# Boussinesq buoyancy

The momentum equation of the multilayer solver becomes \displaystyle \begin{aligned} \partial_t \left( h \mathbf{u} \right)_k + \mathbf{{\nabla}} \cdot \left( h \mathbf{u} \mathbf{u} \right)_k & = - gh_k \mathbf{{\nabla}} (\eta) {\color{blue} - \mathbf{{\nabla}} (h q)_k + \left[ q \mathbf{{\nabla}} z \right]_k} \end{aligned} where the terms in blue have been added and q is the (hydrostatic) pressure deviation due to (small) density variations.

The density variations are described by a scalar field T, which is advected by the flow, and an associated “equation of state” \Delta\rho(T) defined by the user. This gives the additional equations \displaystyle \begin{aligned} \partial_t \left( h T \right)_k + \mathbf{{\nabla}} \cdot \left( h \mathbf{u} T \right)_k & = 0,\\ q(z) & = \int_0^z g \Delta \rho(T) dz \end{aligned}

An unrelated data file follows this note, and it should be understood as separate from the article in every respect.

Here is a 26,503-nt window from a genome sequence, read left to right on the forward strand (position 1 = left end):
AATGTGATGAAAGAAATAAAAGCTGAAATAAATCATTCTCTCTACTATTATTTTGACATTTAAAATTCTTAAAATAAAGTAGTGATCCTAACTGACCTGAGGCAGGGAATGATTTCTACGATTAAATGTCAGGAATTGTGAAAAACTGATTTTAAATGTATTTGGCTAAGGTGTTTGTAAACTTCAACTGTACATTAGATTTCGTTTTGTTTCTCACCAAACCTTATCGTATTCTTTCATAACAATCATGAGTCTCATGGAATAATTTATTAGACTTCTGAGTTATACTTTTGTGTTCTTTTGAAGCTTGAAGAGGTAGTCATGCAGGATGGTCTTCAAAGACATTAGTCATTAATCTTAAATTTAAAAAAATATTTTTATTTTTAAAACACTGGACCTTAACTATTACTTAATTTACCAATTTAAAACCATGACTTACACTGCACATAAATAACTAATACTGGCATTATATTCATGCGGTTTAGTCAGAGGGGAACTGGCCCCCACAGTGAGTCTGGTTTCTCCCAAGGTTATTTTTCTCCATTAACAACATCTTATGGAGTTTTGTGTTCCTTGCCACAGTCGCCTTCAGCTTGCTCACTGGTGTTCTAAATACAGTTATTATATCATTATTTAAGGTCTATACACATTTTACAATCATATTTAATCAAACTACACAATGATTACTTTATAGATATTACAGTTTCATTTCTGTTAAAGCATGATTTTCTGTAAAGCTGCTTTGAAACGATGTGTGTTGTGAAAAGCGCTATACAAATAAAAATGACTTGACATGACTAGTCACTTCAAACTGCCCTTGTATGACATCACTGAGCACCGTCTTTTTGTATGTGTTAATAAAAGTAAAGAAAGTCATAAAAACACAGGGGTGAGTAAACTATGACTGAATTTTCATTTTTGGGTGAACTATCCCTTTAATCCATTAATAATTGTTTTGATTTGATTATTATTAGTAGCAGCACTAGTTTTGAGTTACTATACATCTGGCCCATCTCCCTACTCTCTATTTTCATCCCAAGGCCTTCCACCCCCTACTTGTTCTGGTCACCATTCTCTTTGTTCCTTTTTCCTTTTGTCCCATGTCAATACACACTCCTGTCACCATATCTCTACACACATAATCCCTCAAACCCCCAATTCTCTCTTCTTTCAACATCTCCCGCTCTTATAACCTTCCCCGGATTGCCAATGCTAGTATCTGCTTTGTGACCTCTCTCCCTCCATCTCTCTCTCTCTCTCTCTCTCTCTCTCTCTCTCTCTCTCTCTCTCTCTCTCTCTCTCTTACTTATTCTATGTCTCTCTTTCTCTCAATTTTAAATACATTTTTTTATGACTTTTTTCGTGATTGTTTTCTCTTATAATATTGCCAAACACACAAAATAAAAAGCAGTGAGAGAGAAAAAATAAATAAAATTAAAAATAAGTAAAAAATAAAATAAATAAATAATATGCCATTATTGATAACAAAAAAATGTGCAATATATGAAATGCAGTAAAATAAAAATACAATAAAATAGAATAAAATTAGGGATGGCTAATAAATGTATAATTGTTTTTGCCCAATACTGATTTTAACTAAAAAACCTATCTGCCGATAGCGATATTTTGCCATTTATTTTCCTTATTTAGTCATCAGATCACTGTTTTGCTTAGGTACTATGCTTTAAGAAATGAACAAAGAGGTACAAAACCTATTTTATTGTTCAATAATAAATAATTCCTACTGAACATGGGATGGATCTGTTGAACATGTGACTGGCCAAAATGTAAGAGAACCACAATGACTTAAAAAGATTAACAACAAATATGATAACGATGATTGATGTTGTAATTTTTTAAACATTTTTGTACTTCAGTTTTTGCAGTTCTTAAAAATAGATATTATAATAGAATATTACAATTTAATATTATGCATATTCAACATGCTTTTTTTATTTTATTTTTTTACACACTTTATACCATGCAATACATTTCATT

scalar T;

event defaults (i = 0)
{
T = new scalar[nl];
tracers = list_append (tracers, T);
}

event cleanup (t = end, last)
{
delete ({T});
}

The pressure gradient terms in blue are added to the acceleration of the multilayer solver.

event acceleration (i++)
{

The hydrostatic pressure deviation q is stored on the interfaces between layers (consistently with the Keller box scheme discretisation, see Popinet, 2020). This gives the following vertical discrete integration scheme.

  scalar q = new scalar[nl];

foreach() {
double ph = 0.;
for (point.l = nl - 1; point.l >= 0; point.l--) {
ph += G*drho(T[])*h[];
q[] = ph;
}
}

Once the pressure deviation is known, the terms in blue above are added to the face acceleration field ha, using the pressure-gradient macro.

  foreach_face() {
double pg;
hpg (pg, q, 0)
ha.x[] += pg;
end_hpg(0);
}

delete ({q});
}